Epilepsy is a condition that can occur at any age, in any gender, and people of any race. However, it is most likely to occur in young people and in older people, which means that seniors are one of the populations at risk for developing epilepsy. It might be a condition you’ve never thought of happening to your aging family member, but if someone you care about has recently been diagnosed with epilepsy, it’s important to learn as much as possible about the disease.
Epilepsy is a condition in which a person has seizures that happen more than once. A seizure happens when the normal electrical activity in the brain is disturbed. The disturbance usually causes noticeable symptoms, such as:
- Uncontrolled, jerking movements.
- Losing consciousness.
- Staring into space.
- Feelings of déjà vu, fear, or anxiety.
Usually a seizure lasts just a few seconds or a few minutes, then stops with no intervention. Symptoms are different depending on the type of seizure a person has. Typically, a person will have the same kind of seizure each time.
Sometimes people have just one seizure as a result of a fever or injury, but that does not mean that they have epilepsy. To be diagnosed with epilepsy, seizures must recur.
Causes of Epilepsy.
About half of all people who are diagnosed with epilepsy have no identified cause. The other half have epilepsy related to one of the following factors:
- Genes: Some people have a genetic makeup that is linked to epilepsy. In these cases, epilepsy may run in the family. However, doctors believe that while genes may predispose someone to epilepsy, there are still other factors involved.
- Head Injury: An injury to the head, such as that sustained in a car accident, can result in epilepsy.
- Stroke: Stroke is the number one cause of epilepsy in people who are older than 35.
- Certain Diseases: Some infectious diseases, like AIDS or meningitis, can lead to epilepsy.
One of the risk factors that has been associated with epilepsy is dementia. Doctors at the Mayo Clinic say that older adults with dementia are at a higher risk for developing epilepsy.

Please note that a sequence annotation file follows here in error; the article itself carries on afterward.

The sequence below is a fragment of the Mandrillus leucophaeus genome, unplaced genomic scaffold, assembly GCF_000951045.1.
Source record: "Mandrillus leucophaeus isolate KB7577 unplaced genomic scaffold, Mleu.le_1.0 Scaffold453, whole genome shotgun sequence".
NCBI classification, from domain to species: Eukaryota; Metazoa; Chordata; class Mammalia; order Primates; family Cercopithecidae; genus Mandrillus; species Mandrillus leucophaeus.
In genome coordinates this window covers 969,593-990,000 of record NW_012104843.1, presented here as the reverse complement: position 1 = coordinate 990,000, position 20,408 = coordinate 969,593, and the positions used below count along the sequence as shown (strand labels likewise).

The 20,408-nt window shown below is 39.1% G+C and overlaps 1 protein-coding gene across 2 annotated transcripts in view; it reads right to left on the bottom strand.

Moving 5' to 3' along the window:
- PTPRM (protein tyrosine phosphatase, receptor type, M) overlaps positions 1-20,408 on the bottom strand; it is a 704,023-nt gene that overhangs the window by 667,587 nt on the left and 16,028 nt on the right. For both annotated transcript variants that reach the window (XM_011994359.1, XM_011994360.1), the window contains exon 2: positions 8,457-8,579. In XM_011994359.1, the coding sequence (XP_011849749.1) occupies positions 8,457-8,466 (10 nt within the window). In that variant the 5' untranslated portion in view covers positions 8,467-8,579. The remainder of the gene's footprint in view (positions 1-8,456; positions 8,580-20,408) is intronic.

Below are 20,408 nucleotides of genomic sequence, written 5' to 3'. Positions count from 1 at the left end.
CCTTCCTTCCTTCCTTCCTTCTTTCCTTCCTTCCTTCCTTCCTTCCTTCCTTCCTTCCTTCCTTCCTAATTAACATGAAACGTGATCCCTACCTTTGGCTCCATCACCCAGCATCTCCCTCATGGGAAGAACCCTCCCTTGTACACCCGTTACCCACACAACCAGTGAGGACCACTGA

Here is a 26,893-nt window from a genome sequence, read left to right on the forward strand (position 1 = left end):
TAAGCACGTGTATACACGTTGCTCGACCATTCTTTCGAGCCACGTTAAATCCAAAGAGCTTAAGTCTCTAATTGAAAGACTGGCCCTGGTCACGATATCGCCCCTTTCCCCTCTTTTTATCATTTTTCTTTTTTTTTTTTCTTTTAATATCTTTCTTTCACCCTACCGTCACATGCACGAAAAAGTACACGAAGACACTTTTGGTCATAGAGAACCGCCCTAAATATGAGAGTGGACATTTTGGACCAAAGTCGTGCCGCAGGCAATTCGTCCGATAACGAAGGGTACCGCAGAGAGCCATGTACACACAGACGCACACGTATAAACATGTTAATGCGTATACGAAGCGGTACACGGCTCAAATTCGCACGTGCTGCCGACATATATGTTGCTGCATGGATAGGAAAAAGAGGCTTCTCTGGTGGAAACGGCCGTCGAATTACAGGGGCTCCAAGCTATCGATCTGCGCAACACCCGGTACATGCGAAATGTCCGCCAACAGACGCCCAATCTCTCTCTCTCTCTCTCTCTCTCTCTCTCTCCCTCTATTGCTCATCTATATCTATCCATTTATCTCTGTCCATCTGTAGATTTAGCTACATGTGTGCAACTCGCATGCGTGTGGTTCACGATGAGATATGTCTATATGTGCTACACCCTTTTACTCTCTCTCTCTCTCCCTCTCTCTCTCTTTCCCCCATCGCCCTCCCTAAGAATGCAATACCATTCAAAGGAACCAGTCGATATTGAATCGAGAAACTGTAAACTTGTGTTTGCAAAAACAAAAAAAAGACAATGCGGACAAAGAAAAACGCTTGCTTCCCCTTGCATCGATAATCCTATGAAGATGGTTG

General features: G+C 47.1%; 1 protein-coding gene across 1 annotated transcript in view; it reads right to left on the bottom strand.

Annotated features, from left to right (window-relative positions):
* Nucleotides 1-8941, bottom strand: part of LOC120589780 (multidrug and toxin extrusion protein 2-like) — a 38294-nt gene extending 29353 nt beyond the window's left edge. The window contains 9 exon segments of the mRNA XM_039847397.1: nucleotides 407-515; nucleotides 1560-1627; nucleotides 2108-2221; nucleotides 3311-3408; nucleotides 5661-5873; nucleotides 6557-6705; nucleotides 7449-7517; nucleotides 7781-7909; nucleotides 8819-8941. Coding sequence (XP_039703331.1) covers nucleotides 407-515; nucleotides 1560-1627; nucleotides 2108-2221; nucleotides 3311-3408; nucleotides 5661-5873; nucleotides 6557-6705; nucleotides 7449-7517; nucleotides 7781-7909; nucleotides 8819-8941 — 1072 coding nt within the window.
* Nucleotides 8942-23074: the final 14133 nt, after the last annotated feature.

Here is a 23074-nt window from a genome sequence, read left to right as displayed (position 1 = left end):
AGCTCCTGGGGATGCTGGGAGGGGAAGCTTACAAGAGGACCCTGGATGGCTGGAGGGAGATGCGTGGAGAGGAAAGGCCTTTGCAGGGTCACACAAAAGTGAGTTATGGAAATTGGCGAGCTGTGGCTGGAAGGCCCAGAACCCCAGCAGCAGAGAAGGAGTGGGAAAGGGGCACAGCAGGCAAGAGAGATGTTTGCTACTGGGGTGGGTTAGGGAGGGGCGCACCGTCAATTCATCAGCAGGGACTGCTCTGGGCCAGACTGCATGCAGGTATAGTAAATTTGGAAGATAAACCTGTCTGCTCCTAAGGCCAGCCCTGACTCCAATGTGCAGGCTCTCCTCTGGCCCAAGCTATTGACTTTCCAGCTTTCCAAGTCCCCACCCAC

Senior Care Can Help.
If an older adult family member has epilepsy, a senior care provider can assist by keeping the individual safe when family members cannot be there. The senior care provider can remind your loved one to take prescribed medications. They can also monitor seizures to ensure the person is not injured and call for emergency assistance if needed.
If you or an aging loved one are considering hiring professional senior care in Homewood, AL, call and talk to the staff at Lipford Home Care (205) 623-5700.
They have three teenage children and are actively involved in their church and community – both teach high school Sunday school while Dennis coaches youth sports and Kelly leads a women’s Bible study. Dennis & Kelly personally manage the daily activities of the company.
It is their passion and commitment to providing quality and responsive service that has made their company the fastest growing home care agency in Birmingham.
They believe that being an independently owned and operated company gives them the flexibility to manage their business in a way that better serves their clients.
They understand you have a choice in care providers and they will do their utmost to earn your trust.
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